Over the past weeks, individuals with binoculars and a determined look in their eye have been spotted skulking about the West Village in large numbers. What has drawn them there? They've come in search of a rare visitor to these parts, a Couch's kingbird, native to eastern Mexico and the southernmost reaches of Texas. Theories vary as to how the bird arrived here; the most likely holds that the bird was blown far north of its normal range in a storm front, though a popular speculation is that the bird stowed away in a truck or plane. The bird has been spotted "flycatching" off of warmed brick walls near Abingdon Square (see the photo above, by member Sherry Felix), where small insects must be gathered, and also has been eating fruit. Both Sherry and NYC Audubon guide Gabriel Willow were interviewed in this story. Some nice photos can be found on the Urban Hawks Blog. A very similar flycatcher, the Cassin's kingbird, has been spotted regularly in the past few months at Floyd Bennett Field.
Harlequin Ducks © Lloyd Spitalnik
Winter Waterfowl Weekend at Montauk
Saturday, February 21 - Sunday, February 22
Guide: Gabriel Willow
The gatherings of sea ducks around Montauk Point are the largest winter concentrations in New York State; the Christmas bird count on Montauk Point consistently tallies from 125 to 135 species, one of the best totals in the Northeast. Species that come to feed on the Point’s rich kelp and mussel beds include common and red-throated loon, common eider, all three scoter species, bufflehead, common goldeneye, great cormorant, and red-breasted merganser. Harlequin duck and king eider also occur here regularly during the winter. Accommodations at Daunt's Albatross in Montauk. Transport by passenger van included. Limited to 12. $300 ($25 single supplement). Click here to register!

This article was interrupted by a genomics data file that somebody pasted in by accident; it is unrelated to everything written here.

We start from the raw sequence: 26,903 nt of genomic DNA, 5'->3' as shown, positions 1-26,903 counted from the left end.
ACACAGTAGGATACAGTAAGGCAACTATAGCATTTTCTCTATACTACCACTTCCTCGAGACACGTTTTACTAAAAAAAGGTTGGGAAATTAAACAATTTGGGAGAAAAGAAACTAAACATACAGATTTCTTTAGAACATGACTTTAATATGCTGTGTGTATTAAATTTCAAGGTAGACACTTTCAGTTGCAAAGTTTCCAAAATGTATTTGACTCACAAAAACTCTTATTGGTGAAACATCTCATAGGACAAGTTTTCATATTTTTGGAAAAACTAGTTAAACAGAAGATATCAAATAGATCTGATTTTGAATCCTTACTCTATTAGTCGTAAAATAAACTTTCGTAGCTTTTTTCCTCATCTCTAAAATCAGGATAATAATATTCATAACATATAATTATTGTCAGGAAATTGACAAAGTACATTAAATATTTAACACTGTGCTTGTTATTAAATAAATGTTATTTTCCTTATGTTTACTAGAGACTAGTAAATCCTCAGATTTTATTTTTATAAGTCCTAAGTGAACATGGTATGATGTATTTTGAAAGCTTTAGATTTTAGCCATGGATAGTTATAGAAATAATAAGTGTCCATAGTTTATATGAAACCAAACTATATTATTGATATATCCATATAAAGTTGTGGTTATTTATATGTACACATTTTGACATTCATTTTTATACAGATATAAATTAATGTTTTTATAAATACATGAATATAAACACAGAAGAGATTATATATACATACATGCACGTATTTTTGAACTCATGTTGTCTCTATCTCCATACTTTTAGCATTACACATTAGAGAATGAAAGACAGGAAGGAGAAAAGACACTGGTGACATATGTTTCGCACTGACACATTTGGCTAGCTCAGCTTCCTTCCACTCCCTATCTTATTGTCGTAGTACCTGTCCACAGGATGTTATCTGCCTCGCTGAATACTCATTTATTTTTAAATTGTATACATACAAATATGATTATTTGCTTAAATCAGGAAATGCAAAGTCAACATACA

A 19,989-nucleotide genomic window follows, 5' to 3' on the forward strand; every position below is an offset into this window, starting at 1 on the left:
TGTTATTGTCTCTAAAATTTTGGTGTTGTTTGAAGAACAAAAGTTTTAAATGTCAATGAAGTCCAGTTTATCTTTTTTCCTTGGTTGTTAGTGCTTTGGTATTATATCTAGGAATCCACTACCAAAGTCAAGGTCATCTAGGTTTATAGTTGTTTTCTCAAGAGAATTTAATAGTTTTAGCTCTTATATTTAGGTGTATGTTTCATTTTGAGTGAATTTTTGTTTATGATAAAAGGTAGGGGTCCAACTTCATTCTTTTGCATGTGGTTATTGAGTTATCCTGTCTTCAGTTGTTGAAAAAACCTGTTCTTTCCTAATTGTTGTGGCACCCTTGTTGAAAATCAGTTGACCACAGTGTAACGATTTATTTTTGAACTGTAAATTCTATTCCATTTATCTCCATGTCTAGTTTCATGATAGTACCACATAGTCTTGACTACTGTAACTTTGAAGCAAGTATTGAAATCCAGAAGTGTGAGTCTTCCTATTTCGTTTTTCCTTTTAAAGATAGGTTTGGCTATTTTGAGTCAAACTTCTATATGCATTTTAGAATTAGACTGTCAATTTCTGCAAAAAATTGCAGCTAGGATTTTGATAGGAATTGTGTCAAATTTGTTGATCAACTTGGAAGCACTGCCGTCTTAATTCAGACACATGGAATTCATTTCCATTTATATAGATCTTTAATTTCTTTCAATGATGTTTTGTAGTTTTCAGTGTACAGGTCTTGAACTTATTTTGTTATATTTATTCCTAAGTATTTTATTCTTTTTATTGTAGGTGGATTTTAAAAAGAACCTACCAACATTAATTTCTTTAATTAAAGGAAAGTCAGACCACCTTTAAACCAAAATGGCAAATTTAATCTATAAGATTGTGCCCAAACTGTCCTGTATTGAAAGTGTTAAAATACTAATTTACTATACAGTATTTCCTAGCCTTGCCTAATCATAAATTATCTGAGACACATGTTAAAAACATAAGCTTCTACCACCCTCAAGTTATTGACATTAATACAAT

Arctic Tern © Ekaterina Papchinskaya*
Unless otherwise noted, all lectures are free and open to the public. This series has been made possible by the support of Claude and Lucienne Bloch.
MYSTERIES OF MIGRATION
By Giff Beaton
Tuesday, January 20, 2015, 6pm
***NOTE: OUR JANUARY 20 LECTURE WILL NOW BE HELD AT THE CENTRAL PARK ZOO GALLERY, WHICH IS LOCATED INSIDE THE ZOO, BEHIND AND SLIGHTLY TO THE SOUTH OF THE ARSENAL BUILDING (OFF FIFTH AVENUE AT 64TH STREET). PLEASE CLICK HERE TO SEE A MAP; THE GALLERY IS LABELED.***
Join professional birding guide, lecturer, and author Giff Beaton for an in-depth look at the amazing feats of endurance and navigation many bird species accomplish twice a year. With lavish images and maps, this talk will bring insight into a complex and fascinating subject and will leave attendees with an enhanced appreciation for the hazards migrating birds surmount, and the impressive physical abilities they display, each spring and fall.
URBAN GREENING FOR URBAN BIRDS
By Paige Warren
Tuesday, February 17, 2015, 6pm
Central Park Arsenal, Third-Floor Gallery, Fifth Avenue at 64th Street
What are the needs of an urban bird? What can be done to enhance the diversity of birds and other species living in the city? The highly managed nature of a city landscape provides biologists with some unique opportunities to understand both the role of humans in altering patterns of biological diversity and the role of behavior in limiting animal distributions. Paige Warren, research assistant professor of natural resources conservation at University of Massachusetts-Amherst, will speak about her research to understand processes generating and maintaining biological diversity in a world that is becoming increasingly dominated by humans.
Northern Cardinal © Laura Meyers
Top and Sidebar Photos: Great egret © Steve Nanz; snowy owl © François Portmann; harlequin ducks @ David Speiser; roseate spoonbill © Michael McCarthy*